State capitalism is an economic model that relies on the role of a strong central government to support chosen firms and industries with subsidies, tax benefits and other advantages to which non-favored firms or industries do not have access (Bremmer, 2010). From an economic development perspective state capitalism is often used to redirect economic activity to underdeveloped regions (Wickham, 2009; Chobanyan and Leigh, 2006; Porter, 2008). The purpose of this paper is to examine the case of the Brazilian shipbuilding to illustrate the use of state capitalism to direct economic activity.

Design/methodology/approach

Using Porter’s diamond factor model the authors analyze the development of an economic cluster focussed on the shipbuilding industry in northeastern Brazil. Using interviews with company executives and archival information, the authors profile the investments and incentives that the government has made in this region with particular attention to the mechanisms and policy directives designed to support local involvement in cluster activity.

Findings

The authors find that the Brazilian shipbuilding industry offers a unique perspective on the role that governments play in the inducement of economic activity. The authors document the challenges that confront the local enterprise in meeting the requirements of the state controlled buyer and the difficulties associated with developing a local supplier base and finding a qualified workforce. The authors conclude with comments with regard to the applicability of this model to economic development activity in other country contexts.

Research limitations/implications

This research adds to the body of literature on the role of governments in the creation of economic clusters.

Practical implications

Economic development in emerging markets is often associated with strong government intervention. The authors use the Brazilian shipbuilding industry to illustrate the role of a state owned enterprise in facilitation of economic development.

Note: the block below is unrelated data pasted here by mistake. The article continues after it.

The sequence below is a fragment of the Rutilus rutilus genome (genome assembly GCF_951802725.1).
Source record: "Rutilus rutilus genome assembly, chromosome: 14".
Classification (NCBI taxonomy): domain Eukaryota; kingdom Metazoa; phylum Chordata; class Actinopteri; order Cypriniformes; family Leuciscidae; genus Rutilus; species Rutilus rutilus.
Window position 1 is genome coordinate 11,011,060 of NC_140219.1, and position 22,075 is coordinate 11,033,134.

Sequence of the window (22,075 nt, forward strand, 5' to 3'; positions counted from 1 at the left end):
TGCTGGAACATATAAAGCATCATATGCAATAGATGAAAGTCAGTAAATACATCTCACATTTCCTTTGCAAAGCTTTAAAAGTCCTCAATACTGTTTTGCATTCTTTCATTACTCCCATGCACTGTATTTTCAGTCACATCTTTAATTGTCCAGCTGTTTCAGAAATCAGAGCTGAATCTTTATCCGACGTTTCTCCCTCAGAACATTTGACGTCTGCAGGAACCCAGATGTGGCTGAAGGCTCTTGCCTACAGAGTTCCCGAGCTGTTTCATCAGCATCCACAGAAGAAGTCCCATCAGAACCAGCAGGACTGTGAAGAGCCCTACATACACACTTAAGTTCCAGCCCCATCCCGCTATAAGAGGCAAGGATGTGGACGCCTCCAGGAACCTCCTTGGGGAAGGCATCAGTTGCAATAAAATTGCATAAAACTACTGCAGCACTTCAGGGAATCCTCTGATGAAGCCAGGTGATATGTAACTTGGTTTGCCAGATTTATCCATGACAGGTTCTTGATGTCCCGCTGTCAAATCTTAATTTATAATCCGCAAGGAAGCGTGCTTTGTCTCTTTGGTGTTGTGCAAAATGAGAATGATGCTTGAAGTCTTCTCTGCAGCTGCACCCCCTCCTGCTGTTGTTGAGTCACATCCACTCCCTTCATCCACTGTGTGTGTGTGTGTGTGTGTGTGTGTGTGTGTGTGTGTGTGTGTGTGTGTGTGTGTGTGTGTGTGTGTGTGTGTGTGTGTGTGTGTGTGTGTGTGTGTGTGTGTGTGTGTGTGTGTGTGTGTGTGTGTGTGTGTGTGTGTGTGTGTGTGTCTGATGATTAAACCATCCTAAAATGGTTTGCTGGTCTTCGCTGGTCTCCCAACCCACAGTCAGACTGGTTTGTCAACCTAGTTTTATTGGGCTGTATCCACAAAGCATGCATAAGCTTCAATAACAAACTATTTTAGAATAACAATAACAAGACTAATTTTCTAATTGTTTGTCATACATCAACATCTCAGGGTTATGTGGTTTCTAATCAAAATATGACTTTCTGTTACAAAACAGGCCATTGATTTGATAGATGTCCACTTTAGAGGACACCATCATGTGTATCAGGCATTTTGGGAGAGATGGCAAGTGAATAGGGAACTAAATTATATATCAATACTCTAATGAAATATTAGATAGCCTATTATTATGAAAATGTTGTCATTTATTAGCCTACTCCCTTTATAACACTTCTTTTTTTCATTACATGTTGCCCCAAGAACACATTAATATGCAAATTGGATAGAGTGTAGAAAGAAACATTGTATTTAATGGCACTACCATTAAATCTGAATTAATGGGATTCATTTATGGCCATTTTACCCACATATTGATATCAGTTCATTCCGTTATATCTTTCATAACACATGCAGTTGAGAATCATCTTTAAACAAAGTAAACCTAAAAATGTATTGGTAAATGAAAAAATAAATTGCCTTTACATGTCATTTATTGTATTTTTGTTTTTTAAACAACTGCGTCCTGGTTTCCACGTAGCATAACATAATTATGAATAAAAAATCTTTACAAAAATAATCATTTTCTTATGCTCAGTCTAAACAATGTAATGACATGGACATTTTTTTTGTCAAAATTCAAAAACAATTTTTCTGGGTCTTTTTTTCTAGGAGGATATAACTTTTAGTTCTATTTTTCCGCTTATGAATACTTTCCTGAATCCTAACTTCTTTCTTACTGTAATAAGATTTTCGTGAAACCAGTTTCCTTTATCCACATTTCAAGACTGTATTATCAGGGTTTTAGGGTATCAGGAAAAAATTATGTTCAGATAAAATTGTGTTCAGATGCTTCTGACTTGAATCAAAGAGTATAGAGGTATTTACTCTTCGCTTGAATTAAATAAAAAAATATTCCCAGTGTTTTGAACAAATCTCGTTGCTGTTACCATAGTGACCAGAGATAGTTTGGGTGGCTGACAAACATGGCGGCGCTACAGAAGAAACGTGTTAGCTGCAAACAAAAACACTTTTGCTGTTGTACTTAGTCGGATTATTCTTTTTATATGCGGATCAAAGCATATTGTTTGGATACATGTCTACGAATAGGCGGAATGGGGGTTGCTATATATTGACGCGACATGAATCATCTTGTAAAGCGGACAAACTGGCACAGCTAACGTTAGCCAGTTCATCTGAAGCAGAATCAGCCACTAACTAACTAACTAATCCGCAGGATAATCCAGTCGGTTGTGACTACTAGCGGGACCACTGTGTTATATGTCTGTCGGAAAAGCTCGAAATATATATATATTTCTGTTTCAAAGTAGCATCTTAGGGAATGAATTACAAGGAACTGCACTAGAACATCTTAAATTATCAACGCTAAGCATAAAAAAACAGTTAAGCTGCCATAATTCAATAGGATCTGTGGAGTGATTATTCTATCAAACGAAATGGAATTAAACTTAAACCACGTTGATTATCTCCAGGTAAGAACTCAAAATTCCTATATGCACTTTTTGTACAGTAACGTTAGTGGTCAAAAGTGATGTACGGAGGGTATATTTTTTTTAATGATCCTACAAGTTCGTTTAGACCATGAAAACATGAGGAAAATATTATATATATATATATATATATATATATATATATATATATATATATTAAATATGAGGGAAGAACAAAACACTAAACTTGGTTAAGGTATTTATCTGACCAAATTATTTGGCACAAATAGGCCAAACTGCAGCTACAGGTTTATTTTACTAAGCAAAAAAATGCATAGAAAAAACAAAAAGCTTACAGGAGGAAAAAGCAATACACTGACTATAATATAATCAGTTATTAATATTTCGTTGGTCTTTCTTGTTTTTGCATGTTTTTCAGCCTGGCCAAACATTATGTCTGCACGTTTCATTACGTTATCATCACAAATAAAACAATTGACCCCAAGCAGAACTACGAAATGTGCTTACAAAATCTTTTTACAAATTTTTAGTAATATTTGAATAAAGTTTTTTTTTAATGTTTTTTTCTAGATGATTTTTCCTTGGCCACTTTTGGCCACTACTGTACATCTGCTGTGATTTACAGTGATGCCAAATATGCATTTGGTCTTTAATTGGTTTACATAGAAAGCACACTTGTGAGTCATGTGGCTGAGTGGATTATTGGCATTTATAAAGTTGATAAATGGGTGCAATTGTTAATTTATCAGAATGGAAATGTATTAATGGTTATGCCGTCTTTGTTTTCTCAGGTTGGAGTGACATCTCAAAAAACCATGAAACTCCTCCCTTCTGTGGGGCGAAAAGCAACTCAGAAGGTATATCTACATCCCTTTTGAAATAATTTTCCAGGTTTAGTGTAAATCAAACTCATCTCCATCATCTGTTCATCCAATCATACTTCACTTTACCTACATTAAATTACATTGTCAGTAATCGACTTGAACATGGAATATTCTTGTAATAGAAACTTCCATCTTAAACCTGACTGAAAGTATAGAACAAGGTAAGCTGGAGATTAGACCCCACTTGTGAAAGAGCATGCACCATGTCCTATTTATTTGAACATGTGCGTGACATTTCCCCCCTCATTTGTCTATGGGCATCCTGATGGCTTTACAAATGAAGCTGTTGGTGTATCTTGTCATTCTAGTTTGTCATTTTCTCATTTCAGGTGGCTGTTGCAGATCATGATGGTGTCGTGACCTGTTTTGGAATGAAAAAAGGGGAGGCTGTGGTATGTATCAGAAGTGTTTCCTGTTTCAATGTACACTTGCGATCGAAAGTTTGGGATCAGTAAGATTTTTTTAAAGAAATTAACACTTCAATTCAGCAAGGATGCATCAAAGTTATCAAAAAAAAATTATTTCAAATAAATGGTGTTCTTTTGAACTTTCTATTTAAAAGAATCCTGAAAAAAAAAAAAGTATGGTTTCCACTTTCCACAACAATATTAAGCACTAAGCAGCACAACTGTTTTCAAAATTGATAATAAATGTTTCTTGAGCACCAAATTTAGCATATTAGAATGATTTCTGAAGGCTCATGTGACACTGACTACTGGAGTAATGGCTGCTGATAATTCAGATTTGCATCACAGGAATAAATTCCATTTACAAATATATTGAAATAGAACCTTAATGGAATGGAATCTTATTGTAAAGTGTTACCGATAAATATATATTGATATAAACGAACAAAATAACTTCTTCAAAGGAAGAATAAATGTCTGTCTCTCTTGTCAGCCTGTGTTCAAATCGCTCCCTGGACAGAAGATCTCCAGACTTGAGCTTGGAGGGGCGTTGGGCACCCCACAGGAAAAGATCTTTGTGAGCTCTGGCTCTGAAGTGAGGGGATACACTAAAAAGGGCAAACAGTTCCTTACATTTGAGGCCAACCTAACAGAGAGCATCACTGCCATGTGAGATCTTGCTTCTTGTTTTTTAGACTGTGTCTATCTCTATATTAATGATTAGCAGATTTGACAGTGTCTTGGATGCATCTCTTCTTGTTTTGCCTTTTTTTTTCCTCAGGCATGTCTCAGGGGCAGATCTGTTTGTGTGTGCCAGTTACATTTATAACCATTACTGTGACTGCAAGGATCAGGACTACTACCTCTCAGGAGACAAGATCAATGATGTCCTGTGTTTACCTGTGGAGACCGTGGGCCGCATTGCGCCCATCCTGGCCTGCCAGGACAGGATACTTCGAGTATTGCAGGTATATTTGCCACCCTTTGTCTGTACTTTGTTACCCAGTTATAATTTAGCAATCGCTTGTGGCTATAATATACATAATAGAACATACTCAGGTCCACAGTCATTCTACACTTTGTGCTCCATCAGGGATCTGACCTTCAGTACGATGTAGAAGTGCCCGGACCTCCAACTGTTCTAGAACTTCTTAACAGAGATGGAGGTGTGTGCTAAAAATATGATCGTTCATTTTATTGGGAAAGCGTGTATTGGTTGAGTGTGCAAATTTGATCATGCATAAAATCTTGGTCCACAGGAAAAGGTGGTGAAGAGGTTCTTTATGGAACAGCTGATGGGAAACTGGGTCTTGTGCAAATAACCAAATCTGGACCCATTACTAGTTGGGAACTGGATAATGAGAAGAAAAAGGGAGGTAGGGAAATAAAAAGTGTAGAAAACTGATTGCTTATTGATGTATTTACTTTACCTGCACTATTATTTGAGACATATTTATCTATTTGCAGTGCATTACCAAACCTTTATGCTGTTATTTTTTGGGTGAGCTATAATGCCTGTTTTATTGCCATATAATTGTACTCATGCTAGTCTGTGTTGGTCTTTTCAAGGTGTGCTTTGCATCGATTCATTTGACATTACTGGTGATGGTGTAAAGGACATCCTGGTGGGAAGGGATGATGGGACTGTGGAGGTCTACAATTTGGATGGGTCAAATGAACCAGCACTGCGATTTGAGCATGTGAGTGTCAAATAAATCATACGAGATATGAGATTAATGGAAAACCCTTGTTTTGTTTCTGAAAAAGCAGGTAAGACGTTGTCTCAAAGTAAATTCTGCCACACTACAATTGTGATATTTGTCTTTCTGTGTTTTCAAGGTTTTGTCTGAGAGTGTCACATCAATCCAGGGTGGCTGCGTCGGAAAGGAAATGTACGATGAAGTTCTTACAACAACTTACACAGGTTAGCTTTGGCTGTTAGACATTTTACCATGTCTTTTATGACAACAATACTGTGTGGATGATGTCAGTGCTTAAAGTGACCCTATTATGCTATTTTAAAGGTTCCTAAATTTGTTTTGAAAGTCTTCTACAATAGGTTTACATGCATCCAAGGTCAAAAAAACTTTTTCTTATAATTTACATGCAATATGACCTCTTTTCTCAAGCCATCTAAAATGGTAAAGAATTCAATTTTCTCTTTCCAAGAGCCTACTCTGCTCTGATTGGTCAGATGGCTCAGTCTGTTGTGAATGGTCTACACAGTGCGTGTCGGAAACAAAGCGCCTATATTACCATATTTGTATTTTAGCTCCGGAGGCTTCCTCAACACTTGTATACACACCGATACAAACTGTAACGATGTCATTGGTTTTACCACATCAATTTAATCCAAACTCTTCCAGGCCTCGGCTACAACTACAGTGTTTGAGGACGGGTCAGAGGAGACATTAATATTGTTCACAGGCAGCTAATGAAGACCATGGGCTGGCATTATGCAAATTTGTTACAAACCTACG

Social implications

Some countries may suffer from what has been known as the “resource curse,” that is, the misallocation of resource wealth into non-productive activities. In this paper, the authors illustrate and attempt by the Brazilian government to use this wealth to create employment opportunities in an underdeveloped region of the country.

Originality/value

Emerging markets are challenged in developing viable enterprises that are competitive in global markets. Most research on the development of industrial clusters is focussed on developed markets. These markets do not have to confront the same challenges found in emerging markets. The research illustrates these challenges and the efforts that may be made to surmount them.

Details

International Journal of Emerging Markets, vol. 11 no. 2
Type: Research Article
ISSN: 1746-8809

Keywords

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Article
Publication date: 28 March 2018

Claudio Ferrari, Malvina Marchese and Alessio Tei

Economic studies have always underlined the cyclical trends of many industries and their different relations to the macro-economic cycles. Shipping is one of those…

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2079

Abstract

Purpose

Economic studies have always underlined the cyclical trends of many industries and their different relations to the macro-economic cycles. Shipping is one of those industries and it has been often characterised by peaks that have influenced both the trade patterns and industry investment structure (e.g. fleet, shipyard activity, freight rates). One of the main issues related with the cycles is the effect on overcapacity and prices for newbuilding and how the understanding of these patterns can help in preventing short-hand strategies. The purpose of this paper is to evaluate different effects of business elements on shipbuilding activity, in relation to different economic-cycle phases.

Design/methodology/approach

This paper proposes a non-linear econometric model to identify the relations between shipbuilding and economic cycles over the past 30 years. The research focuses on identifying the cycle characteristics and understanding the asymmetrical effect of economic- and business-related variables on its development.